Articles, Opinions & Views: Zakir's here to stay makes a sordid narrative - Commander S THAYAPARAN (Retired) Royal Malaysian Navy


 
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“When you're left wounded on

Afganistan's plains and

the women come out to cut up what remains,

Just roll to your rifle

and blow out your brains,

And go to your God like a soldier”

“We are not retreating. We are advancing in another direction.”

“It is fatal to enter any war without the will to win it.”

“Old soldiers never die; they just fade away.

“The soldier, above all other people, prays for peace,

for he must suffer and be the deepest wounds and scars of war.”

“May God have mercy upon my enemies, because I won't .”
“The object of war is not to die for your country but to make the other bastard die for his.

“Nobody ever defended anything successfully, there is only attack and attack and attack some more.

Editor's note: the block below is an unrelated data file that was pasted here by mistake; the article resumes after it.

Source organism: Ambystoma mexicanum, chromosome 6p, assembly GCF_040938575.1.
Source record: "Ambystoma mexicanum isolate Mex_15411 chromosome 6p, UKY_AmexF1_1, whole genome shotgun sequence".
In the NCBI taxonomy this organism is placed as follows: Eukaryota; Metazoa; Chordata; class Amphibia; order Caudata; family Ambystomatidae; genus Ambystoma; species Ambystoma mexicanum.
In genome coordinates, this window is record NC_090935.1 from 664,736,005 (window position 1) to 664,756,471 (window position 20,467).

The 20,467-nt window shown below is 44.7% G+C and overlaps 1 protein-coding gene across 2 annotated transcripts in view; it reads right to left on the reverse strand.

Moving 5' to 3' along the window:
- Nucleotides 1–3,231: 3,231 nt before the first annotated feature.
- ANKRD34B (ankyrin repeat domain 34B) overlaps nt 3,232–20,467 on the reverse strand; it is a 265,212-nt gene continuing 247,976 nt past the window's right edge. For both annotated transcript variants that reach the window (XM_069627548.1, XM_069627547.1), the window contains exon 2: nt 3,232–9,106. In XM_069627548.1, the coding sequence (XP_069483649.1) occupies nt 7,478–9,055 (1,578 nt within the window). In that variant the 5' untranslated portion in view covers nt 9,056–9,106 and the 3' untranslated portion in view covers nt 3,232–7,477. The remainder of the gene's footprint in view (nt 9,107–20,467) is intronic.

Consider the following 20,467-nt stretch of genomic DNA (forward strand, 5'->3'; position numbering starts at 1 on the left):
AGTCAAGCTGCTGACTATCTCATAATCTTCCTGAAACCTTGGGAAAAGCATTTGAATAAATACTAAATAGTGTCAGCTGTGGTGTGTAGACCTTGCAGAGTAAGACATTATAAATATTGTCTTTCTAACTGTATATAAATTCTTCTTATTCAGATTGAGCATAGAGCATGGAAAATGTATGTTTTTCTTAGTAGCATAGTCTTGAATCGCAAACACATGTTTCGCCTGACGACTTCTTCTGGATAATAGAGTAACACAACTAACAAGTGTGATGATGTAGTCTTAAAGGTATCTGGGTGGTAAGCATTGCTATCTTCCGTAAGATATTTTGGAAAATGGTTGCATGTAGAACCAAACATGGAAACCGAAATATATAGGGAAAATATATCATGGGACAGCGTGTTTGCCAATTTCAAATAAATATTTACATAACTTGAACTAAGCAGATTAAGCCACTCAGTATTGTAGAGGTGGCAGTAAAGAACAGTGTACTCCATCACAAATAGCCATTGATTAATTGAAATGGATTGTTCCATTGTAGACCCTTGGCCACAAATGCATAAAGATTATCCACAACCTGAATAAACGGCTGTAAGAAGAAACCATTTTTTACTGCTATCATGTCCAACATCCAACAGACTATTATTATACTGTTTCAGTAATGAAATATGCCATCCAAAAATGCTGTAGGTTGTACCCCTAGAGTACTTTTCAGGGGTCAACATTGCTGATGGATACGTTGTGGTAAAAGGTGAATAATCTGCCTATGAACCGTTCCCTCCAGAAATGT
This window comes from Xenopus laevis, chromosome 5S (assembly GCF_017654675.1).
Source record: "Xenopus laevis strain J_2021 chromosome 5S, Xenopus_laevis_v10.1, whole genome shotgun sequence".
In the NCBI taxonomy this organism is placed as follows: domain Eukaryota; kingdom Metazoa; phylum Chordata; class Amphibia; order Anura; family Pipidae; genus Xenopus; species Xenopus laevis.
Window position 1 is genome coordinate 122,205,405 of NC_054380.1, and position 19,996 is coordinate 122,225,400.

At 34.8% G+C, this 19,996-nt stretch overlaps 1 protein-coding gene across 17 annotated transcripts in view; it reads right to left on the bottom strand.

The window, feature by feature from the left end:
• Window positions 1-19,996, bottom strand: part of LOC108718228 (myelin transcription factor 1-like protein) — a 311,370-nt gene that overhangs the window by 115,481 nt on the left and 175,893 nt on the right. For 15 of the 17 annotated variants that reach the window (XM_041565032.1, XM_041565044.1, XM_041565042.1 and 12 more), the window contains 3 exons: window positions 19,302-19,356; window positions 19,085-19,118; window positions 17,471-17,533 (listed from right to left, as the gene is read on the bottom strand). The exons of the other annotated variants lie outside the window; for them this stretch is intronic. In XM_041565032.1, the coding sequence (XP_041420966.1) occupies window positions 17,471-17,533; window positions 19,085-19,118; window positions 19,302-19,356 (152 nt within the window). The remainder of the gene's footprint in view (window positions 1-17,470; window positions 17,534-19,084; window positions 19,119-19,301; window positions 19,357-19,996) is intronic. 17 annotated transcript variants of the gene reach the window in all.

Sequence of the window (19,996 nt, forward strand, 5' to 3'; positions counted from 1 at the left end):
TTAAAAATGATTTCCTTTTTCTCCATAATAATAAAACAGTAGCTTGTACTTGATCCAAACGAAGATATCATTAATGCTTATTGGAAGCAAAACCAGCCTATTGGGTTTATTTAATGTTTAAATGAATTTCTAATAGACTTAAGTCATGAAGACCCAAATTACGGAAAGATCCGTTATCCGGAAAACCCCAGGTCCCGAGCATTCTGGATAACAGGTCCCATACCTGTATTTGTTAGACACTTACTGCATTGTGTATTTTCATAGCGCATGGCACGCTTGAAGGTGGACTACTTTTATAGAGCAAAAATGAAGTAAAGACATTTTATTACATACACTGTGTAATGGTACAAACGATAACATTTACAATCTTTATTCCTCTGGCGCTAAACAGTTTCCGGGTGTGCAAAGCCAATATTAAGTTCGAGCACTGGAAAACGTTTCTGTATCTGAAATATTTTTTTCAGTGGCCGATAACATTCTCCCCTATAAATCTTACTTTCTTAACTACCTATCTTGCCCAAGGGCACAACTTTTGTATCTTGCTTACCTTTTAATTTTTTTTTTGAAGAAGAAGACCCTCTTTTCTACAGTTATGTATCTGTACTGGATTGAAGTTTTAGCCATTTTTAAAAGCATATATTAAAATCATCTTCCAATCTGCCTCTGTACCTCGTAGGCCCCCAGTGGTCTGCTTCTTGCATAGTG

“Fixed fortifications are a monument to the stupidity of man."
“It is foolish and wrong to mourn the men who died.
Rather we should thank God that such men lived.

The Soldier stood and faced God


Which must always come to pass

Photobucket
He hoped his shoes were shining

Just as bright as his brass

"Step forward you Soldier,

How shall I deal with you?


Have you always turned the other cheek?


To My Church have you been true?"


"No, Lord, I guess I ain't


Because those of us who carry guns


Can't always be a saint."

I've had to work on Sundays

And at times my talk was tough,

And sometimes I've been violent,

Because the world is awfully rough.

But, I never took a penny

That wasn't mine to keep.

Though I worked a lot of overtime

When the bills got just too steep,

The Soldier squared his shoulders and said